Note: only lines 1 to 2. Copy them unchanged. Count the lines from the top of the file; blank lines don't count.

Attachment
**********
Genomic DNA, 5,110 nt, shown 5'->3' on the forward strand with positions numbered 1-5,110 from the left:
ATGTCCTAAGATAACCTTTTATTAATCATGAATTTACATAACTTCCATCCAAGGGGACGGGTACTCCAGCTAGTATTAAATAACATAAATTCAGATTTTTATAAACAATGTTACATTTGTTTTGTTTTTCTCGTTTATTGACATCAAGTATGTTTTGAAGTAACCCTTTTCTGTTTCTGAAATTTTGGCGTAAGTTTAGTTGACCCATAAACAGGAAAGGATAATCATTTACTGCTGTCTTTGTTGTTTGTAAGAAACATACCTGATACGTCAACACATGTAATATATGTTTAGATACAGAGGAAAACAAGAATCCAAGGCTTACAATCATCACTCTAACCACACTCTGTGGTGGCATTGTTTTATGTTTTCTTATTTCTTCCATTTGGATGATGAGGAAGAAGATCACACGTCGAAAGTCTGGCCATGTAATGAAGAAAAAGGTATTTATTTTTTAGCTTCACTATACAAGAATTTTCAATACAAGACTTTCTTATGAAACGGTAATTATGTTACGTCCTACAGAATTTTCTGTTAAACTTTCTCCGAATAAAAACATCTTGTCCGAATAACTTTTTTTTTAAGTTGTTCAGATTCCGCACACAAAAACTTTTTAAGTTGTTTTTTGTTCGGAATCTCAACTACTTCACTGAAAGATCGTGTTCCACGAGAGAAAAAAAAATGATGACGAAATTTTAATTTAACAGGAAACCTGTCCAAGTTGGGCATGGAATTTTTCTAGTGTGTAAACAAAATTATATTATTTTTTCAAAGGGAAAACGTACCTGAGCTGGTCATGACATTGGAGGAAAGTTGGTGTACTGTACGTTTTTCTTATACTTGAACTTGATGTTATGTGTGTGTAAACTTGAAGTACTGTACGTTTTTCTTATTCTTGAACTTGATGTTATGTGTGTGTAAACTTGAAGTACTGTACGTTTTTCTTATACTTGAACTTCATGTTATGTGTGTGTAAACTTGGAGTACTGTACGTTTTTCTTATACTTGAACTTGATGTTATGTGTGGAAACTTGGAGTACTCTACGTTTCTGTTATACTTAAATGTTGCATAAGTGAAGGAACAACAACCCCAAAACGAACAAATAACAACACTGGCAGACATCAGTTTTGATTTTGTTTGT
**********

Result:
Genomic DNA, 5,110 nt, shown 5'->3' on the forward strand with positions numbered 1-5,110 from the left:
ATGTCCTAAGATAACCTTTTATTAATCATGAATTTACATAACTTCCATCCAAGGGGACGGGTACTCCAGCTAGTATTAAATAACATAAATTCAGATTTTTATAAACAATGTTACATTTGTTTTGTTTTTCTCGTTTATTGACATCAAGTATGTTTTGAAGTAACCCTTTTCTGTTTCTGAAATTTTGGCGTAAGTTTAGTTGACCCATAAACAGGAAAGGATAATCATTTACTGCTGTCTTTGTTGTTTGTAAGAAACATACCTGATACGTCAACACATGTAATATATGTTTAGATACAGAGGAAAACAAGAATCCAAGGCTTACAATCATCACTCTAACCACACTCTGTGGTGGCATTGTTTTATGTTTTCTTATTTCTTCCATTTGGATGATGAGGAAGAAGATCACACGTCGAAAGTCTGGCCATGTAATGAAGAAAAAGGTATTTATTTTTTAGCTTCACTATACAAGAATTTTCAATACAAGACTTTCTTATGAAACGGTAATTATGTTACGTCCTACAGAATTTTCTGTTAAACTTTCTCCGAATAAAAACATCTTGTCCGAATAACTTTTTTTTTAAGTTGTTCAGATTCCGCACACAAAAACTTTTTAAGTTGTTTTTTGTTCGGAATCTCAACTACTTCACTGAAAGATCGTGTTCCACGAGAGAAAAAAAAATGATGACGAAATTTTAATTTAACAGGAAACCTGTCCAAGTTGGGCATGGAATTTTTCTAGTGTGTAAACAAAATTATATTATTTTTTCAAAGGGAAAACGTACCTGAGCTGGTCATGACATTGGAGGAAAGTTGGTGTACTGTACGTTTTTCTTATACTTGAACTTGATGTTATGTGTGTGTAAACTTGAAGTACTGTACGTTTTTCTTATTCTTGAACTTGATGTTATGTGTGTGTAAACTTGAAGTACTGTACGTTTTTCTTATACTTGAACTTCATGTTATGTGTGTGTAAACTTGGAGTACTGTACGTTTTTCTTATACTTGAACTTGATGTTATGTGTGGAAACTTGGAGTACTCTACGTTTCTGTTATACTTAAATGTTGCATAAGTGAAGGAACAACAACCCCAAAACGAACAAATAACAACACTGGCAGACATCAGTTTTGATTTTGTTTGT